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February 21, 2005

Global patterns in terrorism; follow-up

Looks like my article with Maxwell Young is picking up some more steam. Phillip Ball, a science writer who often writes for the Nature Publishing Group, authored a very nice little piece which draws heavily on our results. You can read the piece itself here. It's listed under the "muse@nature" section, and I'm not quite sure what that means, but the article is nicely thought-provoking. Here's an excerpt from it:

And the power-law relationship implies that the biggest terrorist attacks are not 'outliers': one-off events somehow different from the all-too-familiar suicide bombings that kill or maim just a few people. Instead, it suggests that they are somehow driven by the same underlying mechanism.

Similar power-law relationships between size and frequency apply to other phenomena, such as earthquakes and fluctuations in economic markets. This indicates that even the biggest, most infrequent earthquakes are created by the same processes that produce hordes of tiny ones, and that occasional market crashes are generated by the same internal dynamics of the marketplace that produce daily wobbles in stock prices. Analogously, Clauset and Young's study implies some kind of 'global dynamics' of terrorism.

Moreover, a power-law suggests something about that mechanism. If every terrorist attack were instigated independently of every other, their size-frequency relationship should obey the 'gaussian' statistics seen in coin-tossing experiments. In gaussian statistics, very big fluctuations are extremely rare - you will hardly ever observe ten heads and ninety tails when you toss a coin 100 times. Processes governed by power-law statistics, in contrast, seem to be interdependent. This makes them far more prone to big events, which is why giant tsunamis and market crashes do happen within a typical lifetime. Does this mean that terrorist attacks are interdependent in the same way?

Here's a bunch of other places that have picked it up or are discussing it; the sites with original coverage about our research are listed first, while the rest are (mostly) just mirroring other sites:

(February 10) Physics Web (news site [original])

(February 18) Nature News (news site [original])

(March 2) World Science (news site [original])

(March 5) Watching America (news? (French) (Google cache) [original])

(March 5) Brookings Institute (think tank [original])

(March 19) Die Welt (one of the big three German daily newspapers (translation) [original] (in German))

3 Quarks Daily (blog, this is where friend Cosma Shalizi originally found the Nature pointer)

Science Forum (a lovely discussion)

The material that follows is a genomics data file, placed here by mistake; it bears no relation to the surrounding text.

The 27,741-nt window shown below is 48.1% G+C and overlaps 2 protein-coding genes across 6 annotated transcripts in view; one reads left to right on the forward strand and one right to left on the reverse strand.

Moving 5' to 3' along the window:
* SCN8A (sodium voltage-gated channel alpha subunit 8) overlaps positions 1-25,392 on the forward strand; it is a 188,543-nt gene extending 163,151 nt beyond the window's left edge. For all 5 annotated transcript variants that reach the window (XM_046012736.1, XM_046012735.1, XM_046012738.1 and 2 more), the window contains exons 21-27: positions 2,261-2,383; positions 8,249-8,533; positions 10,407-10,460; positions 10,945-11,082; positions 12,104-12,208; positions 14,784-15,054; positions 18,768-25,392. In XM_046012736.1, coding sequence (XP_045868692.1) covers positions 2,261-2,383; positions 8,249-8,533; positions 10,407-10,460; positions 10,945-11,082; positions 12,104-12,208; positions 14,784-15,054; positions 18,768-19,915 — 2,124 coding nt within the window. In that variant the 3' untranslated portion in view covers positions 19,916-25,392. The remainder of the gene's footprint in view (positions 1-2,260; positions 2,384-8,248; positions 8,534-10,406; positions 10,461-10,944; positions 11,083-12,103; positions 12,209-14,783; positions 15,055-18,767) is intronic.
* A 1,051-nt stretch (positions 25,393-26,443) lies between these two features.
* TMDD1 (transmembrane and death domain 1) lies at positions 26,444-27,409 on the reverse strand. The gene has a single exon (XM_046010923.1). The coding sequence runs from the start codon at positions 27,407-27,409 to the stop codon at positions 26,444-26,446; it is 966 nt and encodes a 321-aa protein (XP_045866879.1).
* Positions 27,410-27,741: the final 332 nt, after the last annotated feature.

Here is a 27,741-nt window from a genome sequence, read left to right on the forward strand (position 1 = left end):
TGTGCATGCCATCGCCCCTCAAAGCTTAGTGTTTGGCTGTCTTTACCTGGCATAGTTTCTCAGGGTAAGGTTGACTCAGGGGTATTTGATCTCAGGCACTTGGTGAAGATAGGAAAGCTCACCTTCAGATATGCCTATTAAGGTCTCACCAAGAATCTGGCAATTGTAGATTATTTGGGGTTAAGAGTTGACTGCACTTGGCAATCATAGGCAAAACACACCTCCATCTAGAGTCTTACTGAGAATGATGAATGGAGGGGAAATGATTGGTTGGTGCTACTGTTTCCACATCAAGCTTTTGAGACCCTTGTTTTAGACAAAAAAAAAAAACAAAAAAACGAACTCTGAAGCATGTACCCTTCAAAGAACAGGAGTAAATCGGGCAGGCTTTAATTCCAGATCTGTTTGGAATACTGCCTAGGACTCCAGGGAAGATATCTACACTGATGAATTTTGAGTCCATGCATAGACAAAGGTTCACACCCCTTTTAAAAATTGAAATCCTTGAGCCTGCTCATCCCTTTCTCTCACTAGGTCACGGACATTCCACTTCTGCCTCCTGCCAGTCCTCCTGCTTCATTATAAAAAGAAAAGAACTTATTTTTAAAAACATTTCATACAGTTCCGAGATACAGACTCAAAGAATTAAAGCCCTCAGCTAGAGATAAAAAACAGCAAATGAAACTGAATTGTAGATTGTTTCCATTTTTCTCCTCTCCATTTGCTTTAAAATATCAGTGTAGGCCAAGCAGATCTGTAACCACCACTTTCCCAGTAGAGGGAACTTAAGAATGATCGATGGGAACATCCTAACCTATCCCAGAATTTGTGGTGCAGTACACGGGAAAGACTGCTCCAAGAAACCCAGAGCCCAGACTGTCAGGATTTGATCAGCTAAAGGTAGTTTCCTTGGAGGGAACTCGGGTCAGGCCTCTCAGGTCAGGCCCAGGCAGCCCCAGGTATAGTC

The Anomalist (blog, Feb 18 news)

Science at ORF.at (news blog (in German))

Indymedia@UK (blog)

Wissenschaft-online (news (in German))

Economics Roundtable (blog)

Physics Forum (discussion)

Spektrum Direkt (news (in German))

Manila Times (Philippines news)

Rantburg (blog, good discussion in the comments)

Unknown (blog (in Korean))

Neutrino Unbound (reading list)

Discarded Lies (blog)

Global Guerrilas (nice blog by John Robb who references our work)

TheMIB (blog)

NewsTrove (news blog/archive)

The Green Man (blog, with some commentary)

Sapere (newspaper (in Italian)

Almanacco della Scienza (news? (in Italian))

Logical Meme (conservative blog)

Money Science (discussion forum (empty))

Always On (blog with discussion)

Citebase ePrint (citation information)
Crumb Trail (blog, thoughtful coverage)

LookSmart's Furl (news mirror?)

A Dog That Can Read Physics Papers (blog (in Japanese))

Tyranny Response Unit News (blog)

Chiasm Blog (blog)

Focosi Politics (blog?)

vsevcosmos LJ (blog)

larnin carves the blogck (blog (German?))

Brothers Judd (blog)

Gerbert (news? (French))

Dr. Frantisek Slanina (homepage, Czech)

Ryszard Benedykt (some sort of report/paper (Polish))

Mohammad Khorrami (translation of Physics Web story (Persian))

CyberTribe (blog)

Feedz.com (new blog)

The Daily Grail (blog)

Wills4223 (blog)

Mathematics Magazine

Physics Forum (message board)


Tempers Ball (message board)

A lot of these places reference each other. Seems like most of them are getting their information from either our arxiv posting, the PhysicsWeb story, or now the Nature story. I'll keep updating this list, as more places pick it up.

Update: It's a little depressing to me that the conservatives seem to be latching onto the doom-and-gloom elements of our paper as being justification for the ill-named War on Terrorism.

Update: A short while ago, we were contacted by a reporter for Die Welt, one of the three big German daily newspapers, who wanted to do a story on our research. If the story ever appears online, I'll post a link to it.

posted February 21, 2005 12:33 PM in Scientifically Speaking | permalink


Sorry that I did not link to the original at the Tyranny Response Unit. I changed templates and lost the hyperlink feature of the title. And no, we are not conservative doomsdayers.

You wrote a good article on a depressing topic. Be happy that a lot of people are reading it and value your reasearch.

You can't control your audience - would it be better if rosy-eyed liberals were blogging it? I guess people will want to politicize anything academic.

Posted by: Anonymous at March 8, 2005 07:03 PM